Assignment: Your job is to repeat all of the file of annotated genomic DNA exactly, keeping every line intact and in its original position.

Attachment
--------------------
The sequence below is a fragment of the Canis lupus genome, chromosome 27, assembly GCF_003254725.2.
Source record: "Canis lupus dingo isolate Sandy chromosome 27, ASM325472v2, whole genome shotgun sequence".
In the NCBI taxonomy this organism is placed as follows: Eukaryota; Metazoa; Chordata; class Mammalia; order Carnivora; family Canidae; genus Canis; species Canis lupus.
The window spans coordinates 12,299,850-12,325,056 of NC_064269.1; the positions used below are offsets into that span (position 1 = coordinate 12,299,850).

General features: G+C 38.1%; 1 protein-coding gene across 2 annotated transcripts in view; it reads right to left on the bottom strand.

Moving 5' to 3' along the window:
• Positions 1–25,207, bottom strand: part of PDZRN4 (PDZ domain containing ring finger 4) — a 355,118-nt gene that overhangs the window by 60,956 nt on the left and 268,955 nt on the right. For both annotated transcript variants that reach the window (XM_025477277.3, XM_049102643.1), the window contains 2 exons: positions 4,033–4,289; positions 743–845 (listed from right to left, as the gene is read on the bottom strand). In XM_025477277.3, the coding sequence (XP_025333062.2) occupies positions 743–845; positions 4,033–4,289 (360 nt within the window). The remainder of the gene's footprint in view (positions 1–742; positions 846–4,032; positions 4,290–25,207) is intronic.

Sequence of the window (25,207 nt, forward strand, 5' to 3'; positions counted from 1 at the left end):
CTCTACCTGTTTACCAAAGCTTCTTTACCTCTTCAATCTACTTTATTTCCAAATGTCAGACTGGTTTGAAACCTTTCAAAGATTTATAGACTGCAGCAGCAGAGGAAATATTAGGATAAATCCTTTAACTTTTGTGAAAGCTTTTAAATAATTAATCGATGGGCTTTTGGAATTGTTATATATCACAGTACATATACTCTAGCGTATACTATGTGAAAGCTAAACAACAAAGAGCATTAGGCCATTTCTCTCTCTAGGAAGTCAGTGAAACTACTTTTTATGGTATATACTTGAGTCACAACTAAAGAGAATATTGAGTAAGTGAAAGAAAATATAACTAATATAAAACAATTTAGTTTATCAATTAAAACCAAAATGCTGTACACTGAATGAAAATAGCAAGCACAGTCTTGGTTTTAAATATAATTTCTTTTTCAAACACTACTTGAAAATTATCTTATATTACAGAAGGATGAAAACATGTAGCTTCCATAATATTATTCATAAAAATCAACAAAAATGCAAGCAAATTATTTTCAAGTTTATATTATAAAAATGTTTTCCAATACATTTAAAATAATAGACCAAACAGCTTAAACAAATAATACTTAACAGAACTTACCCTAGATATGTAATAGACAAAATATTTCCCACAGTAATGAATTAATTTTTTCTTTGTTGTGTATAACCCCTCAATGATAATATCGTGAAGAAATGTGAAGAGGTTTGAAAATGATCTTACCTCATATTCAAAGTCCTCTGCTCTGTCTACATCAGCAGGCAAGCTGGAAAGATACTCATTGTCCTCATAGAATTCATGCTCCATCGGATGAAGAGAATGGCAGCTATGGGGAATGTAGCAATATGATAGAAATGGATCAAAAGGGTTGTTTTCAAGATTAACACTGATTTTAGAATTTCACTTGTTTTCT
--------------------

The sequence below is a fragment of the Canis lupus genome, chromosome 27, assembly GCF_003254725.2.
Source record: "Canis lupus dingo isolate Sandy chromosome 27, ASM325472v2, whole genome shotgun sequence".
In the NCBI taxonomy this organism is placed as follows: Eukaryota; Metazoa; Chordata; class Mammalia; order Carnivora; family Canidae; genus Canis; species Canis lupus.
The window spans coordinates 12,299,850-12,325,056 of NC_064269.1; the positions used below are offsets into that span (position 1 = coordinate 12,299,850).

General features: G+C 38.1%; 1 protein-coding gene across 2 annotated transcripts in view; it reads right to left on the bottom strand.

Moving 5' to 3' along the window:
• Positions 1–25,207, bottom strand: part of PDZRN4 (PDZ domain containing ring finger 4) — a 355,118-nt gene that overhangs the window by 60,956 nt on the left and 268,955 nt on the right. For both annotated transcript variants that reach the window (XM_025477277.3, XM_049102643.1), the window contains 2 exons: positions 4,033–4,289; positions 743–845 (listed from right to left, as the gene is read on the bottom strand). In XM_025477277.3, the coding sequence (XP_025333062.2) occupies positions 743–845; positions 4,033–4,289 (360 nt within the window). The remainder of the gene's footprint in view (positions 1–742; positions 846–4,032; positions 4,290–25,207) is intronic.

Sequence of the window (25,207 nt, forward strand, 5' to 3'; positions counted from 1 at the left end):
CTCTACCTGTTTACCAAAGCTTCTTTACCTCTTCAATCTACTTTATTTCCAAATGTCAGACTGGTTTGAAACCTTTCAAAGATTTATAGACTGCAGCAGCAGAGGAAATATTAGGATAAATCCTTTAACTTTTGTGAAAGCTTTTAAATAATTAATCGATGGGCTTTTGGAATTGTTATATATCACAGTACATATACTCTAGCGTATACTATGTGAAAGCTAAACAACAAAGAGCATTAGGCCATTTCTCTCTCTAGGAAGTCAGTGAAACTACTTTTTATGGTATATACTTGAGTCACAACTAAAGAGAATATTGAGTAAGTGAAAGAAAATATAACTAATATAAAACAATTTAGTTTATCAATTAAAACCAAAATGCTGTACACTGAATGAAAATAGCAAGCACAGTCTTGGTTTTAAATATAATTTCTTTTTCAAACACTACTTGAAAATTATCTTATATTACAGAAGGATGAAAACATGTAGCTTCCATAATATTATTCATAAAAATCAACAAAAATGCAAGCAAATTATTTTCAAGTTTATATTATAAAAATGTTTTCCAATACATTTAAAATAATAGACCAAACAGCTTAAACAAATAATACTTAACAGAACTTACCCTAGATATGTAATAGACAAAATATTTCCCACAGTAATGAATTAATTTTTTCTTTGTTGTGTATAACCCCTCAATGATAATATCGTGAAGAAATGTGAAGAGGTTTGAAAATGATCTTACCTCATATTCAAAGTCCTCTGCTCTGTCTACATCAGCAGGCAAGCTGGAAAGATACTCATTGTCCTCATAGAATTCATGCTCCATCGGATGAAGAGAATGGCAGCTATGGGGAATGTAGCAATATGATAGAAATGGATCAAAAGGGTTGTTTTCAAGATTAACACTGATTTTAGAATTTCACTTGTTTTCT